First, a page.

Why Nigeria Commodity Exchange is dormant

by | January 16, 2018 12:23 am

The Nigeria Commodity Exchange (NCX) says lack of sufficient funding and requisite support from the authorities are militating against the effort to achieve optimal performance of its statutory functions.

Mr Chris Echikwu, Head, Corporate Communications and Strategy, gave the reasopn while speaking with the News Agency of Nigeria (NAN) on Monday in Abuja.

He said that the exchange had not been privatised, as was popularly believed, and was still fully funded by the Federal Government.

He, however, added that the Nigeria Sovereign Investment Authority (NSIA) was interested in buying into the exchange.

Echikwu said that the exchange was in the process of setting up infrastructure, to enable better operation but had not been able to do so successfully.

“We are trying to set up our infrastructure which has been lacking and is the reason for our inability to do much over the years.

“A structure like this that is novel in the Nigerian economy would naturally need intense publicity and enlightenment.

“If we must do something for it to be accepted by the public, we need to enlighten them about it even as we are setting it up.

“However, we do not have the level of funding support to carry out the level of publicity and public enlightenment it requires.”

He also said that the beneficiaries of the exchange (buyers and sellers of agro commodities) had not been fully engaged, also because of lack of requisite support and funding.

He said there was the need to establish warehouses, which was the basic architecture of the exchange.

He said the warehouses were important to efficiently and safely sell the commodities brought to the exchange, to take full possession of them.

“For example, if someone brings 30 tonnes of maize to the exchange for sale and it is still in his warehouse and has agreed that it be traded on the exchange for N10,000 per tonne and the transaction was concluded.

“If by evening it rises to N10,100 in the open market, his instincts will be to not want to sell and because it is in his possession it will be hard for us to do anything about it.

“However, if it were in our own licensed warehouse, then because he has entered into a contract the transaction will still count.

“On the other hand, if we had agreed to buy from him at N10,000 and the price drops to N9,500, he may just disappear which will now affect the integrity of the transaction.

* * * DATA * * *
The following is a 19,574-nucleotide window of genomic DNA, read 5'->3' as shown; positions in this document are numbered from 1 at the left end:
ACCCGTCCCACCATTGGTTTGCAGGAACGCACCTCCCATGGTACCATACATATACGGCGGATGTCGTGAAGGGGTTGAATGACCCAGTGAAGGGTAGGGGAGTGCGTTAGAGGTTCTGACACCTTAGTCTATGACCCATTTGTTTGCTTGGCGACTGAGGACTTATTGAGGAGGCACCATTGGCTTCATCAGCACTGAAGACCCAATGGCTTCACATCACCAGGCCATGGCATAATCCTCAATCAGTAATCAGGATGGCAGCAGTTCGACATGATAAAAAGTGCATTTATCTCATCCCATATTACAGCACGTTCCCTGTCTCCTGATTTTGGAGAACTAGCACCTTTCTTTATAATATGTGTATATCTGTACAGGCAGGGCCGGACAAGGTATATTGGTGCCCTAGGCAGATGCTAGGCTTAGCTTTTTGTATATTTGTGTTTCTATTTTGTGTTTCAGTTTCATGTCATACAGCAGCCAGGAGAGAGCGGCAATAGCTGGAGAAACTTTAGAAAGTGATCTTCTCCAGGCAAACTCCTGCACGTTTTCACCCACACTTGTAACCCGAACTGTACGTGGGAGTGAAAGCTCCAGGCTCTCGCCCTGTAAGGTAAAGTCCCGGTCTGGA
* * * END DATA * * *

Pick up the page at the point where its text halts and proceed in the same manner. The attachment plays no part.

“So we need this robust warehousing network in order for the exchange to operate successfully.”

He also said that the exchange was in need of a very strong Information and Communication Technology (ICT) support because things are no longer done manually.

He said the exchange was in need of both wide and local aerial networks with the requisite supporting hardware and software components.

Echikwu, however, said in spite of the many challenges, the exchange had recorded some achievements.

He said it had renovated and fully established five warehouses in some parts of the country from the 20 that were given to it by the Ministry of Agriculture, adding that by the next harvest season, they would be ready to do business fully.

He also said it had engaged successfully with state governments and commodity associations to make them see reasons to recognize the usefulness of the exchange to their activities.

“We are buying into the consciousness of requisite stakeholders and state governments that produce most of Nigeria’s commercially viable commodities are with us.

“Some private organisations that are commodity traders are collaborating with us to develop their commodity trading activities both for domestic trade and for export.

“Prior to now, we have entered into fully developed, signed and sealed technical partnerships with one of the biggest chambers for trading in agricultural commodities, the China Chamber For Natural Foods (CCFNA).

“We also have a technical partnership with Ethiopian Commodity Exchange (ECE) which is the most virile commodity exchange in Africa.

“Also, we visited Khartoum, Sudan to discuss and enter into partnership with merchant associations that handle commodity export in Sudan, we are talking to them and close to entering into a formal partnership with them.”

He expressed confidence that with improved funding and support from relevant stakeholders and government, the organisation would be positioned where it could do real commodity business.

He said that the main objective of the exchange was to facilitate trade by providing a sanctified efficient platform for buyers and sellers to transact their business.

“We do not buy, we do not sell; we merely provide a platform and we earn a commission of 0.7 per cent of the gross contract sum.”

He, however, said that to provide a sanctified, efficient platform for buyers and sellers to transact their business, the organisation had entered into partnerships for clearing and settlement to be handled by the Central Securities Clearing System (CSCS).